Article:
As hundreds throng the markets, one cant help but notice that people from other states who have come and settled in Bangalore are also enthusiastically preparing for this festival. As the month of September begins, festivities begin in Maharashtra. In the evenings, hundreds are seen dancing to the tune of dholkis with red colour smeared on their face. On the day of the visarjan ‘hosts’ proudly accompany their elephant guests singing aloud bhajans, biding him goodbye. Hundreds jump into the sea with their elephant god accompanying him till the end. However, in Bangalore, the celebrations are not exactly the same. City Express spoke to a few Maharashtrians living here who told us how they celebrate the biggest festival away from home.
Work brought Shradha Deshpande to Bangalore a year ago. Originally from Maharashtra, this Marathi lass plans to go back home for the big day. “I miss home so much. This being my first Ganesh Chaturthi away from home, I have decided to celebrate it with my family. The celebrations here are very different from what we have in Maharashtra,” she says.
For another Maharashtrian Nandialkar, Bangalore has become home now. Staying here for the past 20 years, he likes the city for what it is. “I don’t celebrate Chaturthi in Bangalore but go to a small village near Dharwad around this time of the year,” he said. He added that celebrations in North Karnataka are similar to that in Maharashtra. “On Ganesh Chaturthi we bring the idol to our home. Lord Ganesha stays with us for 10 days before we bid him goodbye,” he says. On the big day crackers are burst, houses are decorated and sweets are prepared. “The way the festival is celebrated in Bangalore is quite different, that is why we go to Dharwad to celebrate every year,” he said.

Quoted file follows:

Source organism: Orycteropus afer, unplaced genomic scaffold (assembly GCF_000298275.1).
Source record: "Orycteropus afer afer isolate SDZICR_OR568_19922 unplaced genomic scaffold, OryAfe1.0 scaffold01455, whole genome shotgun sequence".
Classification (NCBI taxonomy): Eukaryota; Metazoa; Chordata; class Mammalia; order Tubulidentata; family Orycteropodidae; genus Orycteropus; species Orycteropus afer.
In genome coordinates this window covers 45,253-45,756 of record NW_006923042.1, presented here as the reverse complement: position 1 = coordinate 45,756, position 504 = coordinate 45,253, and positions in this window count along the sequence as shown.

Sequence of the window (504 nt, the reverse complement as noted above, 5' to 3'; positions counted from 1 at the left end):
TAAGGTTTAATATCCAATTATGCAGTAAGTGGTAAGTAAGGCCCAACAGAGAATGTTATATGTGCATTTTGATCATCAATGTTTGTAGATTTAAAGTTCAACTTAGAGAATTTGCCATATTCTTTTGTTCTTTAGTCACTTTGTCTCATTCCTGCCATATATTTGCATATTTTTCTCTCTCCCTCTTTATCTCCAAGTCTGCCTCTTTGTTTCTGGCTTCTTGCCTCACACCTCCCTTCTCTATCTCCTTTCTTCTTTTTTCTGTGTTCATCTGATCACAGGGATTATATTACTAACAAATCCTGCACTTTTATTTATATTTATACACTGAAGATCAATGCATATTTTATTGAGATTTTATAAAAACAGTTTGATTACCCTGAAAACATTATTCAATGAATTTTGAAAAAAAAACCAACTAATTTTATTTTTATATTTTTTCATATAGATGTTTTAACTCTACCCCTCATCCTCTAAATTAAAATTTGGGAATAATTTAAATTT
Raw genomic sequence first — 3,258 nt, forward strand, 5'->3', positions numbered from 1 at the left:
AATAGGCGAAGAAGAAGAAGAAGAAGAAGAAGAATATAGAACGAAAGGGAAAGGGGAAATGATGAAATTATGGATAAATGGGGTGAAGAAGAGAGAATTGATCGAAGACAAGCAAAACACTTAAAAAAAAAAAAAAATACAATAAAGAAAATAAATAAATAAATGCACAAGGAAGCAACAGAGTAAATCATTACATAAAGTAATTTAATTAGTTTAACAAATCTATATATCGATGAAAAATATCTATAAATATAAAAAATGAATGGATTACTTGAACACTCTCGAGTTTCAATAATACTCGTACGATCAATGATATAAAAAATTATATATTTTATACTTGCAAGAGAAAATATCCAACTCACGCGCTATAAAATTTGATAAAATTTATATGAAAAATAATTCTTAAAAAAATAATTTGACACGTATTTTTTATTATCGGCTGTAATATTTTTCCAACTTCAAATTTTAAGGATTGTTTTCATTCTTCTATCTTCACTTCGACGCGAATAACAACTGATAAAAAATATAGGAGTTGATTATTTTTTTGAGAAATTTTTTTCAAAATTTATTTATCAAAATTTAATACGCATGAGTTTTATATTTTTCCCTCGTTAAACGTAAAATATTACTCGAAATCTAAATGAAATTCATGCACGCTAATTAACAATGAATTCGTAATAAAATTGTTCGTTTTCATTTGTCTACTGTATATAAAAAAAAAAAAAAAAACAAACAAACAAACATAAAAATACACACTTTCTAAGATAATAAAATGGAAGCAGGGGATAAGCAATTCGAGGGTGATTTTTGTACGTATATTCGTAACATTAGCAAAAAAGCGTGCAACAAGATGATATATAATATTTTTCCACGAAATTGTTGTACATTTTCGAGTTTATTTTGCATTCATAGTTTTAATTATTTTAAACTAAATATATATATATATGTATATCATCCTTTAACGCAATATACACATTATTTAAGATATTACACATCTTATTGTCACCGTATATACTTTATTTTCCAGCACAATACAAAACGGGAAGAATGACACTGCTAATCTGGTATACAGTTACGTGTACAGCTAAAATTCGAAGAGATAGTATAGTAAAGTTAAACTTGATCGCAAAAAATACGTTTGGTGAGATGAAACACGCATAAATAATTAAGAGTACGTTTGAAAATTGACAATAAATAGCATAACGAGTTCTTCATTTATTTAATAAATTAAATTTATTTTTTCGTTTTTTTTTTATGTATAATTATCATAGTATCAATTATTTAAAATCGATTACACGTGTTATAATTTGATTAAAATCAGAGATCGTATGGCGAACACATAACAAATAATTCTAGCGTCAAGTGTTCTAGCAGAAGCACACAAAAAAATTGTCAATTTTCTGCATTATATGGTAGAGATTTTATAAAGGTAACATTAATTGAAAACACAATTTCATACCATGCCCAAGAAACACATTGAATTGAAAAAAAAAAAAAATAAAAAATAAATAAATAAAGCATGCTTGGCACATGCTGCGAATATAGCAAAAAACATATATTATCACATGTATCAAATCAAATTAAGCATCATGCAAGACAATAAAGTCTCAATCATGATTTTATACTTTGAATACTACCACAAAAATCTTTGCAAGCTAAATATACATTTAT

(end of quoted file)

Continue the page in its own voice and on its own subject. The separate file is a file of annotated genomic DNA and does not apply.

Like every year, the Maharashtra Mandal in Bangalore is making sure that the festival remains an unforgettable event. “For Maharashtrians, Ganesh Chaturthi is an important festival. This year immersion is due on September 29 which is the eleventh day. Every day we have organised Puja and Aarti at 7 pm which will be followed by cultural events for about two to three hours,” said Dr Sharad Deshmukh, president of Maharashtra Mandal.
The events include prayers, contests for children and grownups, honouring elders and awards will also be given to the needy. When asked how different is the festival here from Maharashtra he said, “In Maharashtra, large and intricately decorated Ganeshas are seen everywhere and they naturally get bigger crowds. Their cultural events are organised with famous musicians, orchestra and comedy shows. With our limited budget, we prefer to provide an opportunity to local talent.”